1977: Can You Copy This 8-Track For Me?
While the 8-Track was mighty popular for a time, it turned out to be one great way to pick up albums on the cheap. I remember around 1980 or so being able to buy relatively new albums on 8-Track for a dollar, in the discount bin at the local Two Guys department store! Of course, I no longer have those tapes, while the vinyl I paid a few dollars more for sits in my basement in brand new bins I just bought for them, so even if I never get around to listening to vinyl anymore, I can scan through my collection like I'm in a record store of old!
Chances are you re-bought these on CD at some point and now are being asked to put them away and join the download age where everything once again sounds worse! Yahoo! Progress!
Since everything modern pretty much rots, we'll take another stroll down memory lane to a time when bands had to practice and get signed to a record label and it didn't much matter if you had a trust fund to afford all the best publicists to promote your terrible, terrible music. Believe it or not, Screaming Lord Sutch was the exception!
25) Electric Light Orchestra -- Out of the Blue: This was an album for the big boys, y'know, the kids with jobs who could afford a double album. I didn't get around to it, since by the time I accumulated the dough necessary, I was on to picking up Wings Over America, three entire albums of music! Friday afternoons in school were absolute torture, waiting for the bell to ring so I could hop in my mom's car and ask politely to be taken to the record store to make the weekend even more awesome. Who needed friends? I had records! Though, much to my dismay, I can't friend those albums on FaceBook!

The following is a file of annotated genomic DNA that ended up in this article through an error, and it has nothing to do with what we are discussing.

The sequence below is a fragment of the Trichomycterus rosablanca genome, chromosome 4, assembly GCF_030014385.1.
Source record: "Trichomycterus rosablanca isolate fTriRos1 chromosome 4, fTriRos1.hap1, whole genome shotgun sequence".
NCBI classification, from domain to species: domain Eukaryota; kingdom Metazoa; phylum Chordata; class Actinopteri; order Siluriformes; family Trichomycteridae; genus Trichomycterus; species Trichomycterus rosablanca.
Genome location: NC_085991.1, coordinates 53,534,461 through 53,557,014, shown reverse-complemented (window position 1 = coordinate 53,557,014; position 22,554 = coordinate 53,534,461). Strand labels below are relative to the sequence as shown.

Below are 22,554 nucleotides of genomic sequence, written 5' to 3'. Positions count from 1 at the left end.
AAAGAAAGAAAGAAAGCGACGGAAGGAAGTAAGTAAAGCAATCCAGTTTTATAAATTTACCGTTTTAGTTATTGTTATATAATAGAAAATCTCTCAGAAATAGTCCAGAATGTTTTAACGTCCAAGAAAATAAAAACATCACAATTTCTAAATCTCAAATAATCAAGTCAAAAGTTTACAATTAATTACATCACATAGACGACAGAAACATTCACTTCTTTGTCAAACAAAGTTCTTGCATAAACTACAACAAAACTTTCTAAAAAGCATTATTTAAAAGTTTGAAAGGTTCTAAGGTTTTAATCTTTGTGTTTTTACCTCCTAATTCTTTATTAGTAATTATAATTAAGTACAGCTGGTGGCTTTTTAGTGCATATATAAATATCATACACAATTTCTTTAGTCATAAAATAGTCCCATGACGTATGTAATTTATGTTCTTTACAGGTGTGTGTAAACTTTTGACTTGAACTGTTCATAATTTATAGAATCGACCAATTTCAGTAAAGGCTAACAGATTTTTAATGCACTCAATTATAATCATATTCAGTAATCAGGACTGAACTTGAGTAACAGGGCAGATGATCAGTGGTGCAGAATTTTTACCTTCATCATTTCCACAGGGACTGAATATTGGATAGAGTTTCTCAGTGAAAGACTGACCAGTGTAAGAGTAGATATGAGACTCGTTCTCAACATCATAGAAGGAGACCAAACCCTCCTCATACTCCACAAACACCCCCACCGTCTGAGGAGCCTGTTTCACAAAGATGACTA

24) Iggy Pop -- The Idiot, Lust For Life: How many of us bought these albums because we couldn't find the original Stooges albums and then wondered what all the fuss was about? These are decent records, but in no way as life-changing as Pop's earlier work. And there is a certain amount of residual goodwill when evaluating these albums. You can hear the traces of Pop's wild side. Nowadays, with everything in print, it's near impossible to screw up your advanced studies.
23) Iggy Pop & James Williamson -- Kill City: This album wasn't an option for kids who shopped in department stores for their records. A good thing, since there's no reason to get involved here without knowing what you're getting yourself into. This is music for people who like records, who don't mind shoddy sound and can dig the wildness. Recorded in 1975 as demos for a potential record contract, Kill City received a remix in 2010 that will likely annoy hardcore fans as much as hearing Raw Power in higher fidelity. I don't blame them. Memories are sacred.
22) Kansas -- Point of Know Return: For us or for them?